Those figures illustrate a reality both Republicans and Democrats can get behind — legal weed makes a lot of money. Recent estimates from New Frontier Data suggest cannabis could create $104.5 billion in federal tax revenue and 1 million new jobs by 2021.

If you still think that legalizing pot at the federal level is a political issue, you’re among the dumbest on Wall Street.

A record 64% of Americans polled by Gallup think marijuana should be made legal across the U.S., and a record 45% of Americans have tried marijuana. A massive 70% of people are in favor of medical use pot. And 50% of people said marijuana isn’t a problem in their area.

Among young Americans aged 18 to 29 years, 49% of Democrats support legalizing weed, while 50% of Republicans oppose it, according to data from Harvard University. As the gap between the two grows smaller, some of marijuana’s biggest proponents have come out of the woodwork from both sides of the aisle, signaling a remarkable shift in sentiment.

Last week, Acreage Holdings, one of the largest cannabis holding companies in the U.S., announced that former Speaker of the House of Representatives John Boehner is joining its advisory board. That’s the same Ohio republican who once said he was “unalterably opposed” to marijuana legalization.

“My thinking on cannabis has evolved,” Boehner said in a tweet following the announcement. “I’m convinced de-scheduling the drug is needed so we can do research, help our veterans and reverse the opioid epidemic ravaging our communities.”

And last week, Senate Majority Leader and hardline Republican Mitch McConnell (R., Ky.) said he wants to legalize hemp, a non-psychoactive byproduct of cannabis plants. While hemp can’t get you high like marijuana can, and is typically used as a fiber in manufacturing, it’s a step in a direction that many might not have seen coming from the senator.

And even those who oppose legalization appear to do so with relative ambivalence: “Among conservatives, many who believe marijuana should be illegal nonetheless support states’ right to legalize it and take a dim view of government’s ability to enforce a ban,” Brookings Institution found.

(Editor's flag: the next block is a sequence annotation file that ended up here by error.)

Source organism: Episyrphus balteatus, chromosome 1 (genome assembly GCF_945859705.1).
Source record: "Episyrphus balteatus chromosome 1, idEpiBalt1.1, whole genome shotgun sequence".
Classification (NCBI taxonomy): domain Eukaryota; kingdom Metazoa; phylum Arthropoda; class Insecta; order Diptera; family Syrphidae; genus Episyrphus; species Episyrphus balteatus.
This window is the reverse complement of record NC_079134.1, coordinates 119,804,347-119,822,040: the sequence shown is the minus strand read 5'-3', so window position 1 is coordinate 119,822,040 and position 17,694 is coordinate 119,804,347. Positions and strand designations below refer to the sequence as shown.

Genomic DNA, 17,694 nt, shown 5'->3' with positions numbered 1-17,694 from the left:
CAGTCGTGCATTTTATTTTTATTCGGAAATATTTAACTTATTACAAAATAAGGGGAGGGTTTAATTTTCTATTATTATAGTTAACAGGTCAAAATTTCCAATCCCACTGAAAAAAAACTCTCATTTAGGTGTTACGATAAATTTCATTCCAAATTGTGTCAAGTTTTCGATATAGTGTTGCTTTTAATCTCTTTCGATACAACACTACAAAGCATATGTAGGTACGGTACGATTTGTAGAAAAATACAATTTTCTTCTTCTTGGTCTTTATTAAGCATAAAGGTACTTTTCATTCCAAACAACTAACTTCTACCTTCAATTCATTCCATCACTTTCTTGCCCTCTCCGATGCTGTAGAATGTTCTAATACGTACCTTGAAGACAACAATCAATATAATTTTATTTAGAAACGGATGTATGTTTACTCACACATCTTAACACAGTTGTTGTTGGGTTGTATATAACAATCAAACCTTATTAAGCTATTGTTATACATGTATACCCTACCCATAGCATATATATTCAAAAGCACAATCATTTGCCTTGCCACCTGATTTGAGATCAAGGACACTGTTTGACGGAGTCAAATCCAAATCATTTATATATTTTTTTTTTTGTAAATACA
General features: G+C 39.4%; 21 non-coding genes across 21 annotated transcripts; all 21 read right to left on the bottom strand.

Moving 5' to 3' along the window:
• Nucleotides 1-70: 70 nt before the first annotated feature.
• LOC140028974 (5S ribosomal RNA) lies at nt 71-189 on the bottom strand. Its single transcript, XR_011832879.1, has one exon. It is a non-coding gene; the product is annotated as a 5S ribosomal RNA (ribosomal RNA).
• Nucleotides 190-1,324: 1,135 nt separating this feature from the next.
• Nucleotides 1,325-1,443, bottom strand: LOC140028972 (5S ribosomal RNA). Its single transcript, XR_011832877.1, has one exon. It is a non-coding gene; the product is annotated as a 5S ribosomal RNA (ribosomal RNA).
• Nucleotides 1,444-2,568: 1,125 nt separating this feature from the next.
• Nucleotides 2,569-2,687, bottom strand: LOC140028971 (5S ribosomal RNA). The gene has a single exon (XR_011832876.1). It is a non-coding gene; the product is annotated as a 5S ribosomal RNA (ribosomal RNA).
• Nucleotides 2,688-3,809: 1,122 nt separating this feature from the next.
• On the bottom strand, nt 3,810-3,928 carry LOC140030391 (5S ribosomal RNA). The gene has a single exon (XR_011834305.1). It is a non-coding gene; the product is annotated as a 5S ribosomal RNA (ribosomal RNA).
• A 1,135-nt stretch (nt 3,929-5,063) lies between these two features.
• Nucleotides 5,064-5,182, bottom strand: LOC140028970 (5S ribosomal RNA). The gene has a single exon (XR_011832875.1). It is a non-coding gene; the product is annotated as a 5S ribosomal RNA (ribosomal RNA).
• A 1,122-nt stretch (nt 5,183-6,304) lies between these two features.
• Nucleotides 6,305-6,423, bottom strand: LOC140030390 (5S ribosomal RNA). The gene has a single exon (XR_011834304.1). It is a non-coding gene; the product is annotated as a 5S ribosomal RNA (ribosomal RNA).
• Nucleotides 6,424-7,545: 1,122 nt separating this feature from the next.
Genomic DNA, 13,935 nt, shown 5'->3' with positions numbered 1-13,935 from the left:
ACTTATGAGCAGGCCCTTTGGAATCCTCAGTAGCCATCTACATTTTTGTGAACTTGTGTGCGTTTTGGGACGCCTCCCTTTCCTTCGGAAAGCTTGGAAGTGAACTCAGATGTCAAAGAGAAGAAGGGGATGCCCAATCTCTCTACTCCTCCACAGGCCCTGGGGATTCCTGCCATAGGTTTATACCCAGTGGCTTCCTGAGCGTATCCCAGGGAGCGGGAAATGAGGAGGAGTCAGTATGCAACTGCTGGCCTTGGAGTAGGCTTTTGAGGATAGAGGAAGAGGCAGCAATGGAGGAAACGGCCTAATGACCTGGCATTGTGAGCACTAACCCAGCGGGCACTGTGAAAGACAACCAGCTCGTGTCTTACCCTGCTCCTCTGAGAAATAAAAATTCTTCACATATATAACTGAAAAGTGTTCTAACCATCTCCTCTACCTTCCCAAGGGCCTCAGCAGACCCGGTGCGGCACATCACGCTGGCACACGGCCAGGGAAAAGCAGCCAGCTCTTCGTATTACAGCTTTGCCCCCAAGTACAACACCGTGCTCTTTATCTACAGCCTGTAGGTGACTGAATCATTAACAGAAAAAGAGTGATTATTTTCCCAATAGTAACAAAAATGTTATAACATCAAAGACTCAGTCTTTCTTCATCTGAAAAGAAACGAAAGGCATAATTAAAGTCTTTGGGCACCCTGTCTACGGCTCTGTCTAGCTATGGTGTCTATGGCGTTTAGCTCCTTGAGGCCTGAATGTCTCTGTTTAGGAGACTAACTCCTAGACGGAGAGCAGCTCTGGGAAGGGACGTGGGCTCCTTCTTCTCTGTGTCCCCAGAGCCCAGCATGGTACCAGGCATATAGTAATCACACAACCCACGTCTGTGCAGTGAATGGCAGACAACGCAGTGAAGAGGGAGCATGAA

“This is a bipartisan issue,” said Keegan Peterson, CEO of Wurk, a workforce management company designed specifically for the cannabis industry. “It’s small business supporting small business.”

Keegan Peterson Quote

“People are getting more comfortable with the risk profile,” Peterson said. “Everyone, regardless of their political stance, is going to want to be a part of this,” Peterson said. With that, legal weed isn’t a political issue — it’s a business opportunity.

The prevailing theory is that there won’t be a rescheduling or deregulation of marijuana so long as President Donald Trump is in the White House. “Where we lie today is exactly where we’ll lie until there’s a new administration,” Peterson said.

But even Trump, who is viewed among industry insiders as something of a shirker when it comes to this specific issue, has shown leniency. After Colorado Sen. Cory Gardner said in January he would block all Justice Department nominations when Attorney General Jeff Sessions targeted the legal weed space, President Trump last week called Gardner and told him he will support congressional efforts to protect states with already-legal marijuana.

“We have states now that have legalized it and show that this actually works,” Peterson said. “To me in the next 10 years we’re going to see federal legalization.”